The Thai government has rejected a proposal to lift a ban on the sale of alcohol during daytime hours, citing risks to public health and safety.

A government committee has rejected a proposal to lift a long-standing ban on the sale of alcoholic beverages between 2 pm and 5 pm, citing risks to public health and safety. However, the Bangkok Post reported that the National Committee will approve the final decision next week.

The Thai Alcoholic Beverage Association asked for the change, saying lifting the ban was in line with the government’s plan to boost tourism.

The Cabinet has referred the association’s proposal to the Health Ministry’s alcoholic beverage control committee for discussion, said Disease Control Department head Dr Thongchai Kiratihattayakorn, who is secretary of the committee.

The panellists, including representatives from the ministries of health, tourism, home affairs, finance, social development and human security, and other experts, are unanimous that the ban on the sale of alcohol in the afternoon should remain in place.

The committee’s resolution has been sent to the National Alcoholic Beverage Policy Committee, which will make a final decision at a meeting on Monday,” Dr Thongchai revealed.

“If the committee had agreed to increase the selling hours, relevant laws would have to be amended,” the doctor revealed. “However, the ministry reaffirmed the position taken to protect people’s health.”

The ban on the sale of alcohol in the afternoon is not in the Alcoholic Beverage Control Act but is contained in an amendment passed in 1972 by the coup organisers, explained Health Minister Cholnan Srikajev.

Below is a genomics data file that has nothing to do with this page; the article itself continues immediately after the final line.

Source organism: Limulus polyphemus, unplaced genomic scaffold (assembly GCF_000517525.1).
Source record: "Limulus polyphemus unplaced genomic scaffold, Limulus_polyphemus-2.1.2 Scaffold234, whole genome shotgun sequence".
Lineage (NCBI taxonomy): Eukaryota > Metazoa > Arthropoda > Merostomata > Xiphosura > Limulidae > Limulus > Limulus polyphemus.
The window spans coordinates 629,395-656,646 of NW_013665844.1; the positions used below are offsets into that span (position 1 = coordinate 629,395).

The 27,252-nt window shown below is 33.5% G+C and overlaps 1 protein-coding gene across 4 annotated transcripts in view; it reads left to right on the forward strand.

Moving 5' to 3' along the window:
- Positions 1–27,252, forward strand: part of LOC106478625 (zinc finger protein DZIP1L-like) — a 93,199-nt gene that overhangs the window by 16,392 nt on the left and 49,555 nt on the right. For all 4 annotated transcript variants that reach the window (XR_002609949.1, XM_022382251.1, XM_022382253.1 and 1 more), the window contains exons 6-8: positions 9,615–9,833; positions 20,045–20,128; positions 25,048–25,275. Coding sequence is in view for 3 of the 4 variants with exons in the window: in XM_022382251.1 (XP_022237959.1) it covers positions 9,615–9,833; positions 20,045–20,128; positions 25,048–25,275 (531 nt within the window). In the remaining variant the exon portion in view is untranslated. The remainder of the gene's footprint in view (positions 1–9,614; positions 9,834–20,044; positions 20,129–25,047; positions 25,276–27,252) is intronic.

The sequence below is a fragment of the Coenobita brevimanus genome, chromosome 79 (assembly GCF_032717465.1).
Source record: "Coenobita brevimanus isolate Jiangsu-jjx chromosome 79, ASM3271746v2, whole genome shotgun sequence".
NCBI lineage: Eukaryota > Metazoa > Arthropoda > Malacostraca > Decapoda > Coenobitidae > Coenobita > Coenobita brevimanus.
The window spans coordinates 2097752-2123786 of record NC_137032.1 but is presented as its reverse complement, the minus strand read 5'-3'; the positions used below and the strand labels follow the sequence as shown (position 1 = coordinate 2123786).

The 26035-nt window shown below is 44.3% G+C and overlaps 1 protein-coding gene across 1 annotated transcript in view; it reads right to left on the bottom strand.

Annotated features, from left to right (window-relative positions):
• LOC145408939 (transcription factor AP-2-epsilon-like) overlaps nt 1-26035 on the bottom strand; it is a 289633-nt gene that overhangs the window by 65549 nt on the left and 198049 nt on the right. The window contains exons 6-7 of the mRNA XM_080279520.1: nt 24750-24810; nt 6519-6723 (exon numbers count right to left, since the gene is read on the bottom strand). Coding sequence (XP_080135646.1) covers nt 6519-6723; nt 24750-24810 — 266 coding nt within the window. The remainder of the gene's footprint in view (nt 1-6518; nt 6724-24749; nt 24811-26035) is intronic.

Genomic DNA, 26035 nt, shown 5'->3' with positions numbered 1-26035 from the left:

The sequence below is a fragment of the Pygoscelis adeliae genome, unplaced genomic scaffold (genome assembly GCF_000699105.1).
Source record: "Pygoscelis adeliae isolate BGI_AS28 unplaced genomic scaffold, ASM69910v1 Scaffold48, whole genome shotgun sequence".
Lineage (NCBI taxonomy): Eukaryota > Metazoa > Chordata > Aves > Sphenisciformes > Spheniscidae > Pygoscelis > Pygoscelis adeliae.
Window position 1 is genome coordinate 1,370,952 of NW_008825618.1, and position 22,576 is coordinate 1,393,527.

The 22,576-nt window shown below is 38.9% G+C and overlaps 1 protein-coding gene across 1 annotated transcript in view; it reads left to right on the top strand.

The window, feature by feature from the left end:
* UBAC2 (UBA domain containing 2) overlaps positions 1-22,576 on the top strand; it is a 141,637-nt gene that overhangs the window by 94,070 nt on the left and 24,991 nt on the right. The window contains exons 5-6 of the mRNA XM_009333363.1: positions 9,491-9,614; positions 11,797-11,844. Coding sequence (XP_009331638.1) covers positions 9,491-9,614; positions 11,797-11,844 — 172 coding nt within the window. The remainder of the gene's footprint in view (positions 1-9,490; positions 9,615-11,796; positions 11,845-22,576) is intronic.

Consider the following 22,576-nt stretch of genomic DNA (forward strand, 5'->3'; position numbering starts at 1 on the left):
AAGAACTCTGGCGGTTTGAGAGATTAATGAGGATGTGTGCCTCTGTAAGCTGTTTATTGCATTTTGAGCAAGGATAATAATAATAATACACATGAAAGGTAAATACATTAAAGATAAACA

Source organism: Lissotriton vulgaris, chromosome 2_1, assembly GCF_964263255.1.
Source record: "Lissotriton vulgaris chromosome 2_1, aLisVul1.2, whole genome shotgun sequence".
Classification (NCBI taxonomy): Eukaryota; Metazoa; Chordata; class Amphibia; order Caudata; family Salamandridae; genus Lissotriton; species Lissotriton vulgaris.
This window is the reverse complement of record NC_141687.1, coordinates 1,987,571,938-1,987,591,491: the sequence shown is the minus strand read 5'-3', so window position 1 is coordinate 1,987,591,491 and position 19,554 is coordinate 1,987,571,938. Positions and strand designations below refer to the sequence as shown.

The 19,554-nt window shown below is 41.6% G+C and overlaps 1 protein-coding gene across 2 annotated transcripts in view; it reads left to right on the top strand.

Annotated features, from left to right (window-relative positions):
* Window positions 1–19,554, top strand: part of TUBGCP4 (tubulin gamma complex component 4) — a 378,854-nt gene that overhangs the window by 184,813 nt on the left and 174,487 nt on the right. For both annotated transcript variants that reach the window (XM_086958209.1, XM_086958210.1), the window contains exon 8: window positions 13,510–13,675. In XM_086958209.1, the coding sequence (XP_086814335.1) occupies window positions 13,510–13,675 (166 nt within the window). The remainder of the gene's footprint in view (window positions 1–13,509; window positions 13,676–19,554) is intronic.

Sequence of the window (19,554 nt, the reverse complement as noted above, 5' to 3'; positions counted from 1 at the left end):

The ban on the daytime sale of alcohol in Thailand remains in place

The sale of alcohol is allowed in Thailand from 11:00 am to 2:00 pm and 5:00 pm to 00:00 am

Dr Thongchai said the committee had seriously discussed the pros and cons of increasing the permitted sale times for liquor, wine and beer. However, participants expressed concern about a possible increase in alcohol-related accidents.

The doctor pointed out that there were 3,000 road accidents during the past New Year holidays, and 25 per cent were caused by alcohol.

Preliminary data also indicates an increase in social consequences and alcohol-related criminal activities after authorities agreed to extend alcohol serving hours in selected places to boost tourism, Dr Thongchai said.

The pilot project, approved by the National Alcohol Policy Committee, allows bars and restaurants to operate until 4 am in Phuket, Chiang Mai, Chonburi, Bangkok and Samui Island. The regulation came into effect on 15 December. The committee said that if the first phase was successful, other locations would be added to the list.

“We have seen an increasing trend in the number of accidents and other social consequences of this policy,” Dr Thongchai said. “But we haven’t yet seen the results of the economic impact. It will take another four months to see the picture.”

An anti-alcohol civil society network gathered at the ministry to take a stand against the hobby of alcohol selling times. Representatives said the social and health consequences would be serious, especially losses from road accidents caused by drunk drivers.

Activists plan to closely follow the final decision made by the national committee, said Terapat Kahawong, coordinator of the Alcoholic Beverage Prevention and Mitigation Network.

“We are meeting again at Government House next week because we are afraid that alcoholic beverage companies will try to lobby for their business. If that is the case, we will go to court for justice,” Terapat said.

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